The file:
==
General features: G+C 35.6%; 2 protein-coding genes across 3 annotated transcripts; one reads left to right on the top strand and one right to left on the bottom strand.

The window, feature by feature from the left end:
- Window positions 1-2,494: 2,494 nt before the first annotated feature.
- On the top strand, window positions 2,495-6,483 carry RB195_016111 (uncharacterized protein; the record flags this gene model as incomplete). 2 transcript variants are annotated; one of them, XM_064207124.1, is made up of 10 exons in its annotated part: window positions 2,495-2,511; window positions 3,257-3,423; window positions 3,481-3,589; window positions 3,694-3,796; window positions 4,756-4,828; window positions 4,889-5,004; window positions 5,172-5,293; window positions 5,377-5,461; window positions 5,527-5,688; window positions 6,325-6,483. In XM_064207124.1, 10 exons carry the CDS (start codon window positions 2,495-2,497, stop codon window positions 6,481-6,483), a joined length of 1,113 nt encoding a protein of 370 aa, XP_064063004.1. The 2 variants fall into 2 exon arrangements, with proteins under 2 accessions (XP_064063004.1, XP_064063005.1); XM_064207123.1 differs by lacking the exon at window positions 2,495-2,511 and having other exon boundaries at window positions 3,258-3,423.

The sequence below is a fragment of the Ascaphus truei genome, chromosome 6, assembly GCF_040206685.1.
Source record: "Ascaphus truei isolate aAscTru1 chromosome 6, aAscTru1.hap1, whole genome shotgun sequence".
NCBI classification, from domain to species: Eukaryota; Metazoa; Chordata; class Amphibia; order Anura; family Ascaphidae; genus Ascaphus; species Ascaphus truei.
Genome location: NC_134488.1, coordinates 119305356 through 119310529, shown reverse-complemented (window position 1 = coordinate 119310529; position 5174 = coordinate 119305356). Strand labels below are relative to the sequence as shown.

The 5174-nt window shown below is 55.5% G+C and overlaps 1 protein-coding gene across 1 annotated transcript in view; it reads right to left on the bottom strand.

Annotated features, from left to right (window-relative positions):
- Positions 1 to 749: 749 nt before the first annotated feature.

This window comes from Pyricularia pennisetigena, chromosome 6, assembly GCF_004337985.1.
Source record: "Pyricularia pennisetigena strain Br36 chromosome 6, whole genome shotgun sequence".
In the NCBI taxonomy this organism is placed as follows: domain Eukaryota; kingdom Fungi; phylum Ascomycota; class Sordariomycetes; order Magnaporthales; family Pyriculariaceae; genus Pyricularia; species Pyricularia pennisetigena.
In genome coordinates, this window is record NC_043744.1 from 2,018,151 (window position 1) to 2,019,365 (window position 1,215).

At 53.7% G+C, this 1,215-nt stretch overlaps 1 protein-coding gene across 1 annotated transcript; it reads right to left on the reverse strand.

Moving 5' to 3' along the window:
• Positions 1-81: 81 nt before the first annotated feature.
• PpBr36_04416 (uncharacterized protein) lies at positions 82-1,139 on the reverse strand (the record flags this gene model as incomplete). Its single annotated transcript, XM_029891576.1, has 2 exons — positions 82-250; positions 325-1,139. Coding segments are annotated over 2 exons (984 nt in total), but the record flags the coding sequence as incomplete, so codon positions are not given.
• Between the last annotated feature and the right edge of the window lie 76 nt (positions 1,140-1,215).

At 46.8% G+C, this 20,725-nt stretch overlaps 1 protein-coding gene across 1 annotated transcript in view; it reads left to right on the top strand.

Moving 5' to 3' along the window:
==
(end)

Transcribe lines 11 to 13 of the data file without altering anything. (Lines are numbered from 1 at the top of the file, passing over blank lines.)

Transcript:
- Positions 1 to 749: 749 nt before the first annotated feature.

This window comes from Pyricularia pennisetigena, chromosome 6, assembly GCF_004337985.1.
Source record: "Pyricularia pennisetigena strain Br36 chromosome 6, whole genome shotgun sequence".